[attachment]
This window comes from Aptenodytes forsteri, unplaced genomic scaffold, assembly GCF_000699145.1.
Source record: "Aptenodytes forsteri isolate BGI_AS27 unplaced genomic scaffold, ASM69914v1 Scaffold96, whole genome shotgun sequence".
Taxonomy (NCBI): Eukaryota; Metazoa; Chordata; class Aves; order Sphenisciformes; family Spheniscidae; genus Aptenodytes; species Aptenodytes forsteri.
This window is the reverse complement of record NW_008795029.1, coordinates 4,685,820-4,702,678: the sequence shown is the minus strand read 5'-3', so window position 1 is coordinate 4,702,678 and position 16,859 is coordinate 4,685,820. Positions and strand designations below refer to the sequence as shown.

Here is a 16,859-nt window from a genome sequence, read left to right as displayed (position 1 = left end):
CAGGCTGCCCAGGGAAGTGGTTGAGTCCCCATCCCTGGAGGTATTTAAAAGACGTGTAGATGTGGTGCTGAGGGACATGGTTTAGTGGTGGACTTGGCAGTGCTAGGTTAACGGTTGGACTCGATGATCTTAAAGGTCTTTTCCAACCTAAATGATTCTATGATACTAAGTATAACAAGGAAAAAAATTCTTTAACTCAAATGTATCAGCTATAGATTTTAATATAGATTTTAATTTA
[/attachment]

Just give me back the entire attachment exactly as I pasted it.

This window comes from Aptenodytes forsteri, unplaced genomic scaffold, assembly GCF_000699145.1.
Source record: "Aptenodytes forsteri isolate BGI_AS27 unplaced genomic scaffold, ASM69914v1 Scaffold96, whole genome shotgun sequence".
Taxonomy (NCBI): Eukaryota; Metazoa; Chordata; class Aves; order Sphenisciformes; family Spheniscidae; genus Aptenodytes; species Aptenodytes forsteri.
This window is the reverse complement of record NW_008795029.1, coordinates 4,685,820-4,702,678: the sequence shown is the minus strand read 5'-3', so window position 1 is coordinate 4,702,678 and position 16,859 is coordinate 4,685,820. Positions and strand designations below refer to the sequence as shown.

Here is a 16,859-nt window from a genome sequence, read left to right as displayed (position 1 = left end):
CAGGCTGCCCAGGGAAGTGGTTGAGTCCCCATCCCTGGAGGTATTTAAAAGACGTGTAGATGTGGTGCTGAGGGACATGGTTTAGTGGTGGACTTGGCAGTGCTAGGTTAACGGTTGGACTCGATGATCTTAAAGGTCTTTTCCAACCTAAATGATTCTATGATACTAAGTATAACAAGGAAAAAAATTCTTTAACTCAAATGTATCAGCTATAGATTTTAATATAGATTTTAATTTA